Women of Love Ministry, a non-governmental organization that aims at empowering women to be entrepreneurs has supported two women with some equipment to start working to earn a living
Ms Rebecca Agama, a seamstress and a mother of child with cerebral palsy was supported with a sewing machine. While Rosemary Ladzi as supported with a poly-tank to enable her sell water to her community members
Other mothers with cerebral palsy children were all given a bag of rice and a bottle of oil as some form of support.
Mrs Gloria Yeboah Botwe, Director of Women of Love Ministry who made the presentation at a ceremony in Dodowa, said children with cerebral palsy are also gift from God.
“Your children have the spirit of God in them, they are also created in the image of God, do not look down on your children or belittle yourselves, you will be amazed if God revealed His purpose for your children to you,’ she advised the women
Mrs Yeboah-Botwe said her organization is ready train mothers with cerebral palsy children in various vocational skills for free and also help them with startup capital to enable them earn a living and be able to take good care of their children.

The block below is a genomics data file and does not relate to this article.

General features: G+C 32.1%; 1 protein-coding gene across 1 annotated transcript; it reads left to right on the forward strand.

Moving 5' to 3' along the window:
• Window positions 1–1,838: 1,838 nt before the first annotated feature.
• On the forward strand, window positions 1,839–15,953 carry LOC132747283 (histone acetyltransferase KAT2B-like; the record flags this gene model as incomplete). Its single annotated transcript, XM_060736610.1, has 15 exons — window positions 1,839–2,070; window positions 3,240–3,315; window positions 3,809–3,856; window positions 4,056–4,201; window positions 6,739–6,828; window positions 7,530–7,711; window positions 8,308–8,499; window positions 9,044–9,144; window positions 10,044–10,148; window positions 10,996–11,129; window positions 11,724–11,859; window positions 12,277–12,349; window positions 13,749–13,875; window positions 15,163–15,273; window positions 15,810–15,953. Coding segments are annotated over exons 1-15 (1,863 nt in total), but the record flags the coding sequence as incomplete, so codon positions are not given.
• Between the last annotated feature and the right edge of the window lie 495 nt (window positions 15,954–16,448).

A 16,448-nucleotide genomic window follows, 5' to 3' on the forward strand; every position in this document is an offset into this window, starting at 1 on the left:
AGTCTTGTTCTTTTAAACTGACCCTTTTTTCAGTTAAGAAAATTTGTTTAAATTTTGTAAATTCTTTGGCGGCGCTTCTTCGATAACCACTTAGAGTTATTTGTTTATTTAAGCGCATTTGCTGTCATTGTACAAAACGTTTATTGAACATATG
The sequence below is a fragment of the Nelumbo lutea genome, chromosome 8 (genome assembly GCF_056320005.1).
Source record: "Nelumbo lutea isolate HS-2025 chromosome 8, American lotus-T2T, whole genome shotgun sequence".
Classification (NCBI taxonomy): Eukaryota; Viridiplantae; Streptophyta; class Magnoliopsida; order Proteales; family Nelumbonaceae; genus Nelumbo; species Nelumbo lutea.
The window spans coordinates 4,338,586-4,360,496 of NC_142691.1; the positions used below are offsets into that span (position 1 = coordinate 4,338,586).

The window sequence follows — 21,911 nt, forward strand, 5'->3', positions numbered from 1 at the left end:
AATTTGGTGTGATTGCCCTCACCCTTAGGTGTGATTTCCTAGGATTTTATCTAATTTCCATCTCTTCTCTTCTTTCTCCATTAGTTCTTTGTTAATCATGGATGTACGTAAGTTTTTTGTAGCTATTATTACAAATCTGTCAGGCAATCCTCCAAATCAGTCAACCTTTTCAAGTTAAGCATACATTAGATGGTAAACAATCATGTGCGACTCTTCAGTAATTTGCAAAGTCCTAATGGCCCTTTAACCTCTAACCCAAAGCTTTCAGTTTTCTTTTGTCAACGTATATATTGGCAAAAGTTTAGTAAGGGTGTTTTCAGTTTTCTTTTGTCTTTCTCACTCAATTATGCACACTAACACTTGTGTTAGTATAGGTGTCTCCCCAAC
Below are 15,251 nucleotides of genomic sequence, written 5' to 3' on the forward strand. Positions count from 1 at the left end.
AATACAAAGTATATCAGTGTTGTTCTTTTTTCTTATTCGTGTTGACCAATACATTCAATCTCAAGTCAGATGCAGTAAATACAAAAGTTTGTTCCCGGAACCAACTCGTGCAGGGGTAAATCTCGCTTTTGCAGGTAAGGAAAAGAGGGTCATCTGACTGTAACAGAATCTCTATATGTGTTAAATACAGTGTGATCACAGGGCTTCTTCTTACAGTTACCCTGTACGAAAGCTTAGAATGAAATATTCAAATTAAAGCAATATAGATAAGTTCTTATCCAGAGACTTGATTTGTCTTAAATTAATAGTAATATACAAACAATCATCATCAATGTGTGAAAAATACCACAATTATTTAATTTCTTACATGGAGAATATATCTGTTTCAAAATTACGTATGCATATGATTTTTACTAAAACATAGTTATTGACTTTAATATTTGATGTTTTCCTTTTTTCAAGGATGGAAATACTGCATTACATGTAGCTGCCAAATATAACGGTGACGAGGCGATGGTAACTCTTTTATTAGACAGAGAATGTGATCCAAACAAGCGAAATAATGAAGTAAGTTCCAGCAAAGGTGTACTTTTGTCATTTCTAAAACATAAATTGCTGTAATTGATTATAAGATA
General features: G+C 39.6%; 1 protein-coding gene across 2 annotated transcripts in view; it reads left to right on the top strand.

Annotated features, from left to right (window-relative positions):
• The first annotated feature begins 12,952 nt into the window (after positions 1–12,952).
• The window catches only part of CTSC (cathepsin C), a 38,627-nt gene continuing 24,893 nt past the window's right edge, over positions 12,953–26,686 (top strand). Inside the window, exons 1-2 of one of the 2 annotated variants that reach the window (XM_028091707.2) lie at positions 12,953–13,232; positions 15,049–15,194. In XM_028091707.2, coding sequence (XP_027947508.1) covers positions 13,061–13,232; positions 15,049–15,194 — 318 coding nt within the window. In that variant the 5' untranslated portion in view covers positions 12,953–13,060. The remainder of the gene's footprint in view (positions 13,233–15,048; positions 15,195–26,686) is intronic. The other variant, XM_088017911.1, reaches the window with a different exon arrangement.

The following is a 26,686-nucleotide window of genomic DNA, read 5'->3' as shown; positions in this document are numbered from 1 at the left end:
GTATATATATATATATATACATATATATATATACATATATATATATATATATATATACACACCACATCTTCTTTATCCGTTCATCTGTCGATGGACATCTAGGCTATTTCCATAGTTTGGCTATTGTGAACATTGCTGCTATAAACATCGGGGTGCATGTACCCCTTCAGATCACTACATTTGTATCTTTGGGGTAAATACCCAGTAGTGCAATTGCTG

The mothers who used the occasion to share their challenges and also encourage themselves expressed appreciate to Women of Love for the kind gesture and urged other organizations to emulate
Ms Rosemary Ladzi, shaing her experience said she had been frustrated to the point of poisoning herself but she was thankful she did not die.
Ms Agama on the other hand said her association with other mothers through the CBM, an international Christian Development organization has been very helpful.
“Even though I have had challenges even with sending my child to school, CBM’s project has been my biggest source of encouragement to keep me going,” she said
CBM, in collaboration with the International Centre for Evidence in Disability of the London School of Hygiene and Tropical Medicine and the University of Ghana (UG) initiated a research to evaluate the impact of a community –based parent training programme for children with Cerebral Palsy in Ghana.
The project being implemented through the health Directorate of the Presbyterian Church of Ghana brings together groups of 10-15 parents of care givers of children with cerebral palsy and provide training
Mrs Jedidiah Abanga, Official of the Presbyterian Church Health directorate explained that the programme aims to increase knowledge and skills in caring for a child with cerebral palsy.
It promotes a participatory learning approach with an emphasis on the empowerment of parents and caregivers, she added
Mr Anthony Adaboe, a Special Needs Educator and leader of one of such groups in Dodowa, said many of the mothers have expressed enormous benefits since the start of the project.
As part of the project a group of health professionals including physiotherapists, nutritionists, pediatricians and other health officials visit the mothers at home periodically while monthly meetings are also help to teach the group.
The project among other objectives is also exploring ways caregivers can be empowered and how it impacts upon care of their child.